Basic Sentence Patterns

STRUCTURES OF LANGUAGE

(Based on Francis Christensen's Generative Rhetoric of the Sentence; adapted from a handout first developed by Jim Berlin and Glenn Broadhead, both at Wichita State University in the late 1970s)

FOUR FRAMES USEFUL FOR CLASSIFYING WORDS AS PARTS OF SPEECH

Frame 1: They seem _________________________.(adjective)
Frame 2: They did it _________________________.(adverb)
Frame 3: I was thinking of_____________________(s).(noun)
Frame 4: They might _______________________(them).(verb)

FOUR COMMON BASIC SENTENCE PATTERNS (BSPs)

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PASSIVE VOICE TRANSFORMATION:

(BSP 2 turns into BSP 1 + optional prepositional phrase.)

The letter interested Louise.
Louise was interested in the letter.

Jim drives a truck.
The truck is driven (by Jim).

Canaries eat seeds.
Seeds are eaten (by canaries).

The thief bribed the jailor.
The jailor was bribed by the thief.

BOUND MODIFIERS:

(STRUCTURES THAT CAN BE INSERTED INTO A SENTENCE PATTERN WITHOUT CHANGING THE PATTERN)

  1. ADJECTIVES are signalled structually by -er and -est or by more and most (e.g., sharp, sharper, sharpest; useful, more useful, most useful).

    Other common structural signals of adjectives include -ous and -al added to nouns (marvelous, institutional) and - able added to verbs (practicable). Less common signals include -y (healthy), -ful (hopeful), -en (wooden), -ary (legendary), -ish (childish), and quite a few others.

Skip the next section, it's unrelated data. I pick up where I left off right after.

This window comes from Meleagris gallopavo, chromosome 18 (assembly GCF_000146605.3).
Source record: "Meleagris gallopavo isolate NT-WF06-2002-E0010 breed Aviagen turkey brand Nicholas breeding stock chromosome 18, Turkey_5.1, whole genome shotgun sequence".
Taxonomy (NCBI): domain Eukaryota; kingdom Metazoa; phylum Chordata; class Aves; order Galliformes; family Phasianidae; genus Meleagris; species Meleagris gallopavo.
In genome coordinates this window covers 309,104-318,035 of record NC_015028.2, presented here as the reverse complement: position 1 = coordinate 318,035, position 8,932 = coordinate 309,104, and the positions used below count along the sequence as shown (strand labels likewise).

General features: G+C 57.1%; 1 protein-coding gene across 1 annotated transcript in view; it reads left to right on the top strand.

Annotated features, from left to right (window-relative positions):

2. ADVERBS are often signalled sturcturally by -ly added to an adjective (hopefully, eagerly), by -wise added to a noun (lengthwise, crabwise), or by a- added to the beginning of nouns (ahead, away), verbs (adrift, astir) and adjectives (anew, abroad). Adverbs, like adjectives, are also signalled by -er, -est, and so on.

  3. BOUND PREPOSITIONAL PHRASES consist of a preposition and a noun. The eleven most common prepositions are the following:

    at, by, for, from, in, into, of, on, over, to, with

  4. OTHER ONE-WORD BOUND MODIFIERS may include all of the prep- ositions above (occuring alone) and also the following words:

    again, always, even, maybe, only, ago, anyhow,
    ever, moreover, perhaps, ahead, anyway, furthermore, never,
    rather, almost, anywhere, hardly, nevertheless, quite,
    already, away, here, not, seldom, also, awhile,
    indeed, now, sometimes, altogether, else, just, nowadays, too.

    MAIN CLAUSES

    A main clause is any BSP or any BSP + its bound modifiers.